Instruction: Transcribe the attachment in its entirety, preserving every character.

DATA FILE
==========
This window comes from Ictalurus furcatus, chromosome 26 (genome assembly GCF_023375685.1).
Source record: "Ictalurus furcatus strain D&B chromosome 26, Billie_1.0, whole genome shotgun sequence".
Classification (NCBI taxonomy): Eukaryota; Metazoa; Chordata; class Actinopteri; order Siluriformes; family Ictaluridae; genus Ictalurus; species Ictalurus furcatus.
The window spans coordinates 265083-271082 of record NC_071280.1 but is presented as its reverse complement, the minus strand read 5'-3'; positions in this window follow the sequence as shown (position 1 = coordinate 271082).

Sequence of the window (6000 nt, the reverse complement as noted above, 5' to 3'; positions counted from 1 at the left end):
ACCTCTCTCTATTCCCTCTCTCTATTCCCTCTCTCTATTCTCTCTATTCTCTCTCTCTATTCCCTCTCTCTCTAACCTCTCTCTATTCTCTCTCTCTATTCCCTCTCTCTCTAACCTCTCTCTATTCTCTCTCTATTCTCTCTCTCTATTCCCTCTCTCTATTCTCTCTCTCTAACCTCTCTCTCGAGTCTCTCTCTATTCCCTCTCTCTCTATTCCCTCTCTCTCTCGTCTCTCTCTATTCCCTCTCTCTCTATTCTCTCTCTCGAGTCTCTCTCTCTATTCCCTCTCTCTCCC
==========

This window comes from Ictalurus furcatus, chromosome 26 (genome assembly GCF_023375685.1).
Source record: "Ictalurus furcatus strain D&B chromosome 26, Billie_1.0, whole genome shotgun sequence".
Classification (NCBI taxonomy): Eukaryota; Metazoa; Chordata; class Actinopteri; order Siluriformes; family Ictaluridae; genus Ictalurus; species Ictalurus furcatus.
The window spans coordinates 265083-271082 of record NC_071280.1 but is presented as its reverse complement, the minus strand read 5'-3'; positions in this window follow the sequence as shown (position 1 = coordinate 271082).

Sequence of the window (6000 nt, the reverse complement as noted above, 5' to 3'; positions counted from 1 at the left end):
ACCTCTCTCTATTCCCTCTCTCTATTCCCTCTCTCTATTCTCTCTATTCTCTCTCTCTATTCCCTCTCTCTCTAACCTCTCTCTATTCTCTCTCTCTATTCCCTCTCTCTCTAACCTCTCTCTATTCTCTCTCTATTCTCTCTCTCTATTCCCTCTCTCTATTCTCTCTCTCTAACCTCTCTCTCGAGTCTCTCTCTATTCCCTCTCTCTCTATTCCCTCTCTCTCTCGTCTCTCTCTATTCCCTCTCTCTCTATTCTCTCTCTCGAGTCTCTCTCTCTATTCCCTCTCTCTCCC